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Title: George Robertson Reeves (photo)  Source: Southern Methodist University, Central University Libraries, DeGolyer Library George Robertson Reeves (1826–1882)
Lawrence T. Jones III Texas Photographs,
DeGolyer Library, Central University Libraries,
Southern Methodist University

REEVES, GEORGE ROBERTSON (1826–1882). George Robertson Reeves, legislator and soldier, was born on January 3, 1826, in Hickman County, Tennessee, the fifth child of William Steel and Nancy (Totty) Reeves. The family moved to Crawford County, Arkansas, where, on October 31, 1844, Reeves married Jane Moore; the couple eventually had twelve children. In 1846 he moved to Grayson County, Texas; he subsequently held several county offices there. The community that developed around Fort Johnston in Grayson County was called Georgetown in Reeves's honor. He represented the county in the Texas legislature from 1856 to 1858. He raised a company for William C. Young's Eleventh Cavalry and later became colonel in command. The unit fought in Indian Territory and at Pea Ridge under Benjamin McCulloch, and at Corinth, Murfreesboro, Chattanooga, Chickamauga, Knoxville, and Tunnel Hill as part of Ross's Texas Brigade. Confederate Camp Reeves, in Grayson County, was named for Reeves. Reeves again served the legislature in 1870, 1875, 1879, and 1881–82. In his last term he was speaker of the House. Reeves County, Texas, is named for him. The George R. Reeves Masonic Lodge of Pottsboro, where he was once master, is also named in his honor. After being bitten by a rabid dog, Reeves died of hydrophobia on September 5, 1882, and is buried in the Georgetown cemetery.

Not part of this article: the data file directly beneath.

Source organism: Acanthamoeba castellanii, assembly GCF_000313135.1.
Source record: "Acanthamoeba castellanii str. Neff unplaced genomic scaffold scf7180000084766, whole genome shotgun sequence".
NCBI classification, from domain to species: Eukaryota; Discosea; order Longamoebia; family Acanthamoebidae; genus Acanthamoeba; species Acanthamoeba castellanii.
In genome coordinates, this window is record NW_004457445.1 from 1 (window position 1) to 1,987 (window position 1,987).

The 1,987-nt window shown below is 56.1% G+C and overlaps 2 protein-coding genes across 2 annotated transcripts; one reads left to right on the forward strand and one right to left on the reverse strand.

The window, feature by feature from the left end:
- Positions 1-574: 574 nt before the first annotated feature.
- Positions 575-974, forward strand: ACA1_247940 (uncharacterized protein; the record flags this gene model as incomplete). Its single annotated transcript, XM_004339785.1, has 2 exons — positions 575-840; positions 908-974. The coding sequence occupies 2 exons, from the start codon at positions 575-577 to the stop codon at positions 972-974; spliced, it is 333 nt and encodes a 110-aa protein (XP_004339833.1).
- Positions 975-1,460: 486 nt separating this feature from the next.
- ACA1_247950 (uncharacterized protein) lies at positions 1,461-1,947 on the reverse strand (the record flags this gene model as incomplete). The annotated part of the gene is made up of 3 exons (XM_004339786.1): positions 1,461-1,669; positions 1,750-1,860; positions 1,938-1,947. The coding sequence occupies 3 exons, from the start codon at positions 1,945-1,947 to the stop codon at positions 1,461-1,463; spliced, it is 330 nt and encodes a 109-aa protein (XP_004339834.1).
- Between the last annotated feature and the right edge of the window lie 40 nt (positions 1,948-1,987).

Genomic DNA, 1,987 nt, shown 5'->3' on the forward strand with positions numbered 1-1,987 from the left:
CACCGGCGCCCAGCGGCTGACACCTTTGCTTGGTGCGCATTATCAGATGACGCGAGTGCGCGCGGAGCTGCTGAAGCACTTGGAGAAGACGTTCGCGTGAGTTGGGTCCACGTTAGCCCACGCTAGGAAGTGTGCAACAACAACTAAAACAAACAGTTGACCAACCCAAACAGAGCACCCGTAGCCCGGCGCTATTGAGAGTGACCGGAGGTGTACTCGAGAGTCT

Tom Bomar, Glimpses of Grayson County from the Early Days (Sherman, Texas, 1894).

Morris L. Britton


The following, adapted from the Chicago Manual of Style, 15th edition, is the preferred citation for this article.

Morris L. Britton, "REEVES, GEORGE ROBERTSON," Handbook of Texas Online (, accessed March 26, 2015. Uploaded on June 15, 2010. Modified on January 18, 2013. Published by the Texas State Historical Association.